FA of the retina is considered the most sensitive method for the diagnosis and management of patients with neuroretinovasculitis [8–10, 57, 78]. The main angiographic signs of neuroretinovasculitis are fluorescein leakage and staining of the venous wall caused by breakdown of the internal hematoretinal barrier. Capillary leakage in various parts of the retina in combination with leakage from the OD (known as “hot” OD) is also considered to be diagnostically important. This leakage from dilated capillaries is caused by primary OD infiltration or by secondary vascular changes in response to inflammation. Patients with occlusive neuroretinovasculitis may have increased arteriovenous transit time, increased venous perfusion time, pulsating blood flow, and areas without capillary perfusion at the retinal periphery [71].

Laser photometry is recommended for the differential diagnosis of retinovasculitis, allowing quantitative and objective evaluation of cell infiltration and opalescence in the anterior chamber and vitreous [81]. Studies using laser photometry to assess the damage to the hematoretinal barrier in RVO found a slightly increased flare with a maximum of 9.9 ± 2.4 photons/ms [64]. In contrast, patients with neuroretinovasculitis demonstrated a significantly increased flare (2.9–3.9 photons/ms) that correlated with inflammation activity and the etiological factor. In patients with sarcoidosis-associated posterior uveitis, the amount of protein was 26.9 ± 4.6 photons/ms; in herpetic uveitis 25.8 ± 6.1 photons/ms; and in Behcet’s disease 22.1 photons/ms (5.4–623 photons/ms) [37, 86].

Sarcoidosis neuroretinovasculitis, observed in 20% of cases, is usually bilateral. The symptoms of inflammation include periphlebitis with nodular or segmental perivenous epithelioid cell infiltration (candle wax exudates) [30].

One of the ocular manifestations of Behcet’s disease is periphlebitis observed in 1%–22% of cases and accompanied by cystoid macular edema [60, 63, 83]. Also, inflammatory occlusion of CRV and its branches may be associated with Behcet’s disease [79]. The diagnosis of ocular lesions in Behcet’s disease is based on the criteria developed in 1990 by the International Study Group for Behcet’s Disease [18]. These criteria include recurrent (at least three times per year) aphthous stomatitis in combination with at least two of the four following criteria: recurrent genital aphthae, symptoms of intraocular inflammation, skin vasculitis, and a positive test for skin hypersensitivity.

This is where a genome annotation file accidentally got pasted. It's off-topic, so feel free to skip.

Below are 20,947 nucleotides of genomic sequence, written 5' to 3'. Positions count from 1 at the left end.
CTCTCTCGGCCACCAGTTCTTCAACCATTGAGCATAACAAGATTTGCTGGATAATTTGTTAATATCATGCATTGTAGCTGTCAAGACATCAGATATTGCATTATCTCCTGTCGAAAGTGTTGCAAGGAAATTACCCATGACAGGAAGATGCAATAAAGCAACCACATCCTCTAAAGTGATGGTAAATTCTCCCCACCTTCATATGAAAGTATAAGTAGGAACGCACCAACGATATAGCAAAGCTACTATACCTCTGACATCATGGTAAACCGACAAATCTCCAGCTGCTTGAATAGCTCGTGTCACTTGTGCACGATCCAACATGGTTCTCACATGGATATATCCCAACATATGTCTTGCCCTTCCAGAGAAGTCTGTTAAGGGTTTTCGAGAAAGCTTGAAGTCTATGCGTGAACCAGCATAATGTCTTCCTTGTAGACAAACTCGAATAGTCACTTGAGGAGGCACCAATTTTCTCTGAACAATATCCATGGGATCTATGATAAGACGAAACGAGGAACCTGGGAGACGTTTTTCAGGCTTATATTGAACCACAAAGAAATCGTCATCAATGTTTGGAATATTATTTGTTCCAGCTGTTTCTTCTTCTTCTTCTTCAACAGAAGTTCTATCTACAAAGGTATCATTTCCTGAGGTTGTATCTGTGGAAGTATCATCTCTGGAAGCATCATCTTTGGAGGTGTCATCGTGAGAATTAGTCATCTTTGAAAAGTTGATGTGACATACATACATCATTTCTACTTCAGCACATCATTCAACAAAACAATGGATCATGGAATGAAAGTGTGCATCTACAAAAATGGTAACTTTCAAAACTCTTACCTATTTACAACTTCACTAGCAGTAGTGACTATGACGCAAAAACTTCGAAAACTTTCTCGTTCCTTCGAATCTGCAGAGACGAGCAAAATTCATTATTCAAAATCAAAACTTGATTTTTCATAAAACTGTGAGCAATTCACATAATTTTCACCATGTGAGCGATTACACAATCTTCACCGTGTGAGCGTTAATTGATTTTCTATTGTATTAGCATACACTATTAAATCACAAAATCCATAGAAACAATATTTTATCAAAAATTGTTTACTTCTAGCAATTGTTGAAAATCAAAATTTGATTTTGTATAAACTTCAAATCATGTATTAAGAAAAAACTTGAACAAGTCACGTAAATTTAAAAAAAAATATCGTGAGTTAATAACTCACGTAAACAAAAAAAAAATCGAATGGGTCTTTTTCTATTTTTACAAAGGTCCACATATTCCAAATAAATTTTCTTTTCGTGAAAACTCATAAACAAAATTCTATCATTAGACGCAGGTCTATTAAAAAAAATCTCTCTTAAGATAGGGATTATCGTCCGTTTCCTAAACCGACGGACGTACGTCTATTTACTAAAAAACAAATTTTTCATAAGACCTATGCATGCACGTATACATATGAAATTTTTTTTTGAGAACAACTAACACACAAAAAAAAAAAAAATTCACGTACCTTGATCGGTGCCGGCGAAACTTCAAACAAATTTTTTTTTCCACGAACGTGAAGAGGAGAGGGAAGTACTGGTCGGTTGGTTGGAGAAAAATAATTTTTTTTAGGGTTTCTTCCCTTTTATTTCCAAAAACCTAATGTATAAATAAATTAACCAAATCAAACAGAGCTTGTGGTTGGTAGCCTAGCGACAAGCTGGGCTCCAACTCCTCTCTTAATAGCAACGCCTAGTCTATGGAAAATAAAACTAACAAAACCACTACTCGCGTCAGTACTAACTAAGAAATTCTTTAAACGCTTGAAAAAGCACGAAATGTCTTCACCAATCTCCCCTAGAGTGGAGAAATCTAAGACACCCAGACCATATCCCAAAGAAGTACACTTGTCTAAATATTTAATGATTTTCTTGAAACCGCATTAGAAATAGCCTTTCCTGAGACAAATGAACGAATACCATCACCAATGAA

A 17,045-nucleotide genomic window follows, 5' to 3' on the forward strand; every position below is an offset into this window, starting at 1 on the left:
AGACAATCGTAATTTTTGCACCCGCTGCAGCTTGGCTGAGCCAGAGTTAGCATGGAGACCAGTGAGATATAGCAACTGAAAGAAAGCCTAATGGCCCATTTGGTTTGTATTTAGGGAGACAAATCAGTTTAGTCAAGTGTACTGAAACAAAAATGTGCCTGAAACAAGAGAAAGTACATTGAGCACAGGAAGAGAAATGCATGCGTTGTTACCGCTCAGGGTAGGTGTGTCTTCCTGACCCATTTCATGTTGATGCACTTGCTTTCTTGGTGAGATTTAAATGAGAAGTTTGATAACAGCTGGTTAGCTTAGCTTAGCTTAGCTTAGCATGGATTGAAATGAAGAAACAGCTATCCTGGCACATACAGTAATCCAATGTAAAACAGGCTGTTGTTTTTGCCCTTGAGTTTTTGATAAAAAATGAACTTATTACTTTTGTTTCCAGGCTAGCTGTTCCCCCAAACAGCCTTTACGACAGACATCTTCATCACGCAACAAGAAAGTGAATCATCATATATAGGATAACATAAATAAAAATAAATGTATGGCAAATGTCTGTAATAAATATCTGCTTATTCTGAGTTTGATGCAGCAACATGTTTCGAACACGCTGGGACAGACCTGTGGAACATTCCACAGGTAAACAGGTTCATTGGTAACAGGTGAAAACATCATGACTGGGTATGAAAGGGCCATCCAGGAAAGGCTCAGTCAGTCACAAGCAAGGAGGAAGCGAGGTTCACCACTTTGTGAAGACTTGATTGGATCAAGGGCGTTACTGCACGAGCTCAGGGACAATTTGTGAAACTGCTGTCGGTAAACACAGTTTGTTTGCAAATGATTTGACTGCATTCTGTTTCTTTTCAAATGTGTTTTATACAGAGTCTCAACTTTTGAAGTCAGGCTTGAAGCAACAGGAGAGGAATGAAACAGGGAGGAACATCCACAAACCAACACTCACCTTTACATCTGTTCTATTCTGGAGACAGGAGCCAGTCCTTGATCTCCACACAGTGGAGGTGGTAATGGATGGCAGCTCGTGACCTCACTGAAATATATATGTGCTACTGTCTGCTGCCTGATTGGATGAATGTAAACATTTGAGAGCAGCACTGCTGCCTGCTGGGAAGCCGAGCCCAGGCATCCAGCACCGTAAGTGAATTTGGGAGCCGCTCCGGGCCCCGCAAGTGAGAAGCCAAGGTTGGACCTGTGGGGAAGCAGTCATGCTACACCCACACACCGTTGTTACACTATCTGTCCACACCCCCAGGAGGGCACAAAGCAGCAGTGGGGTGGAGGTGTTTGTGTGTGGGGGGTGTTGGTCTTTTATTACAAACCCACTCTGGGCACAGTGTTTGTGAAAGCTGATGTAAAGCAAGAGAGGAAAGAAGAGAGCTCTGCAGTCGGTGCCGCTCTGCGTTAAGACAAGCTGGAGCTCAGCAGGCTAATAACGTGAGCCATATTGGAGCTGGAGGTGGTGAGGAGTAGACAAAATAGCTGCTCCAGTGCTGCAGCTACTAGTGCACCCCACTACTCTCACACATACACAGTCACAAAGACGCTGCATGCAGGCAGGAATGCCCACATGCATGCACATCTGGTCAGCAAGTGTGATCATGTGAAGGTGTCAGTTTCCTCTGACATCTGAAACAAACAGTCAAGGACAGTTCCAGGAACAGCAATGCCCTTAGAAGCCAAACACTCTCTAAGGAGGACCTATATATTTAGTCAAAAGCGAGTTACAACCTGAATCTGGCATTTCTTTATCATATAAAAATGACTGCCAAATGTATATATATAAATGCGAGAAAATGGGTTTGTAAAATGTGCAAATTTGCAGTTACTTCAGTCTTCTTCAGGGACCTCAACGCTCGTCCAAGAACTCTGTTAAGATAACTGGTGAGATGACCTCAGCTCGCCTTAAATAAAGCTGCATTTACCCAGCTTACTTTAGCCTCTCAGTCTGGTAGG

One of the typical manifestations of multiple sclerosis (MS) is retinal periphlebitis, similar to that observed in sarcoidosis and reported in 11%–25% of patients with an established diagnosis. Lymphoplasmacytic infiltrates, typical for retinal periphlebitis, are used as a biomarker reflecting the activity of MS [56]. Moreover, perivasculitis in MS is characterized by recurrent intraretinal and preretinal hemorrhages. The progression of periphlebitis results in occlusive peripheral vasculitis that may be complicated by peripheral retinal neovascularization with subsequent traction retinal detachment [65, 82].

Neuroretinovasculitis with secondary RVO is found in 1% of patients with Crohn’s disease [25, 29, 76]. Hypofibrinolysis and hypercoagulability are considered as a predisposing factor [25, 29, 76].

One of the noninfectious vasculitides is idiopathic frosted branch angiitis, an immune-mediated response to provoking antigens [66]. The nature of these antigens remains elusive. They include antigens of the herpes virus, adenovirus, cytomegalovirus, Epstein–Barr virus, varicella zoster virus, Coxsackie virus, rubella virus, measles virus, tuberculoprotein, and antistreptolysin [59, 66, 76, 89]. Clinical manifestations of diffuse periphlebitis include perivenous infiltration, intraretinal hemorrhages, deposition of hard exudates, and serous exudative retinal detachment in the macular region and periphery without signs of venous stasis or occlusion using FA. However, eight cases describing idiopathic retinovasculitis complicated by RVO have been reported [7, 35, 51].

The herpes viruses and cytomegalovirus may cause necrotizing herpetic retinopathy in young individuals. Although this disease affects primarily immunocompromised patients, it may also be observed in individuals with normal immunity [58, 69, 77].

There are very few publications available discussing herpes virus-associated necrotizing retinovasculitis [15, 48, 49, 85]. The disease manifests with peripheral occlusive retinovasculitis without signs of necrosis but with areas of ischemia at the retinal periphery and subsequent neovascularization [45]. In most cases, retinovasculitis is accompanied by cystoid macular edema.